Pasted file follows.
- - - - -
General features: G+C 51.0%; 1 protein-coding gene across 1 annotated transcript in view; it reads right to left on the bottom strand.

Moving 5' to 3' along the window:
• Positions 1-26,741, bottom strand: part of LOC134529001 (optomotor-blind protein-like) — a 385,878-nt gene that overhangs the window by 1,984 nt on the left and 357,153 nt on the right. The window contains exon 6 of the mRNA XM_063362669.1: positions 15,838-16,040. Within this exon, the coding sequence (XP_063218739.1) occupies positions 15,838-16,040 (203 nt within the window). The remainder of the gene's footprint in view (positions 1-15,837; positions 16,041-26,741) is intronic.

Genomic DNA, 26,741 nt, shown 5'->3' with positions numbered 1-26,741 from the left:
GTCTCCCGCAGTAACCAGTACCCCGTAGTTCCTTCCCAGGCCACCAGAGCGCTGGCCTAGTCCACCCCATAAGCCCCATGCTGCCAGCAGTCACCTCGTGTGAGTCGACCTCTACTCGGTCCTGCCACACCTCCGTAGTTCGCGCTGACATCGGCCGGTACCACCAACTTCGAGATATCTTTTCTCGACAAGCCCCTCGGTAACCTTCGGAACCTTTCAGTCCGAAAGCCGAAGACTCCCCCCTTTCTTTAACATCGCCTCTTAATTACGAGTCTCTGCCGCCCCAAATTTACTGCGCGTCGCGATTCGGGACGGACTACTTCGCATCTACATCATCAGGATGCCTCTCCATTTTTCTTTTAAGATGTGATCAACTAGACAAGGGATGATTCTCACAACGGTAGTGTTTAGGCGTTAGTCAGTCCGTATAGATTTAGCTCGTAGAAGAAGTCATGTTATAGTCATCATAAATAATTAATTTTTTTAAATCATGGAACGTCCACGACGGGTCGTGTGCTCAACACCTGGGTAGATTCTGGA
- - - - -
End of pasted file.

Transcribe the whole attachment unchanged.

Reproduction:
General features: G+C 51.0%; 1 protein-coding gene across 1 annotated transcript in view; it reads right to left on the bottom strand.

Moving 5' to 3' along the window:
• Positions 1-26,741, bottom strand: part of LOC134529001 (optomotor-blind protein-like) — a 385,878-nt gene that overhangs the window by 1,984 nt on the left and 357,153 nt on the right. The window contains exon 6 of the mRNA XM_063362669.1: positions 15,838-16,040. Within this exon, the coding sequence (XP_063218739.1) occupies positions 15,838-16,040 (203 nt within the window). The remainder of the gene's footprint in view (positions 1-15,837; positions 16,041-26,741) is intronic.

Genomic DNA, 26,741 nt, shown 5'->3' with positions numbered 1-26,741 from the left:
GTCTCCCGCAGTAACCAGTACCCCGTAGTTCCTTCCCAGGCCACCAGAGCGCTGGCCTAGTCCACCCCATAAGCCCCATGCTGCCAGCAGTCACCTCGTGTGAGTCGACCTCTACTCGGTCCTGCCACACCTCCGTAGTTCGCGCTGACATCGGCCGGTACCACCAACTTCGAGATATCTTTTCTCGACAAGCCCCTCGGTAACCTTCGGAACCTTTCAGTCCGAAAGCCGAAGACTCCCCCCTTTCTTTAACATCGCCTCTTAATTACGAGTCTCTGCCGCCCCAAATTTACTGCGCGTCGCGATTCGGGACGGACTACTTCGCATCTACATCATCAGGATGCCTCTCCATTTTTCTTTTAAGATGTGATCAACTAGACAAGGGATGATTCTCACAACGGTAGTGTTTAGGCGTTAGTCAGTCCGTATAGATTTAGCTCGTAGAAGAAGTCATGTTATAGTCATCATAAATAATTAATTTTTTTAAATCATGGAACGTCCACGACGGGTCGTGTGCTCAACACCTGGGTAGATTCTGGA